None of those dualities touch the meaning of ‘White Silence Drowns Out Black Voices.’ The meaning is a simple acknowledgement of the need for reconciliation. Yes, between different ethnic groups, philosophies and methodologies. But more generally, among all people of disparate views.

Here’s the key stanza:

I’ve been silent far too long,
And my silence kept me from traveling
The hard road to redemption,
That is best walked with a bro
ther.

Read it as a sentence: I’ve been silent far too long, and my silence kept me from traveling the hard road to redemption that is best walked with a brother.

For you, that redemption might be seen as racial reconciliation. For another, it could be the seeming unfairness of captalism toward the poor. For still another, it could be the fact she only earns 65% of what’s given her male colleague. For me, we could consider the wounds inflicted in my childhood from sexual abuse or those that came from my own bad choices around drugs and alcohol.

One person’s reconciliation is another person’s outrage. One person’s weakness is another person’s strength. One person’s faith is another person’s encouragement.

In my own case, I couldn’t have gotten sober alone, and I surely was unable to come to faith alone, even with God’s help. I need brothers and sisters to walk the hard road to redemption with me. I need their faith, and I hope they need mine.

We need discipleship in all things worthwhile. So let’s speak up for one another, especially in the hard things. Otherwise we are just opposing lines, on someone else’s field of play, yelling at one another, to no effect.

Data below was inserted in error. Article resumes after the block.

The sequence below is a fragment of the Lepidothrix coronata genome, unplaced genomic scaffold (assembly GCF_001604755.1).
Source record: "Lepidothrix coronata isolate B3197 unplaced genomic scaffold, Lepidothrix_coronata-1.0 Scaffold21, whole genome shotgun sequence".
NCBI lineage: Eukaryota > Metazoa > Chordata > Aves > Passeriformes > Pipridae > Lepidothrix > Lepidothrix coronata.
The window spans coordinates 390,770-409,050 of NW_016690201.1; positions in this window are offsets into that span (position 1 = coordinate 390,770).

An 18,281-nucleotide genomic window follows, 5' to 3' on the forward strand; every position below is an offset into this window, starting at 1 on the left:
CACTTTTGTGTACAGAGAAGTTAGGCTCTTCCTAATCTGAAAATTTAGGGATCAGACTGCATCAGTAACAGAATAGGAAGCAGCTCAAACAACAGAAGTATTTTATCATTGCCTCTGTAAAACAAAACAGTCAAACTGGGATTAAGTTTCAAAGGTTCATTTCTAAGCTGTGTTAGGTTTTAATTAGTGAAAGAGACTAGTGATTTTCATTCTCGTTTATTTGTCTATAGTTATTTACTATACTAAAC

Photo by cottonbro via Pexels

Skeleton With Candy

Giving In

(A five minute read – part of a year-long series on the Ministry of Reconciliation

Reconciliation (noun) /ˌrek.ənˌsɪl.iˈeɪ.ʃən/: The process of making two opposite beliefs, ideas or situations agree.

Original Sin has been debated, discussed, dissected and derided as much as any Biblical concept. I find less difficulty wrestling with the problem than with the solution.

The Bible reports that original sin was the catalyst for God’s plan of redemption, for people and the world. This plan began its culmination in the life, death and resurrection of Jesus Christ. It continues through the work of the Church in the present age and Christ’s eventual return to judge creation.

You can lose yourself down endless hermeneutical rabbit holes here. Or have some pretty spicy arguments around the holiday dinner table (Been there. Done both. Don’t recommend either.)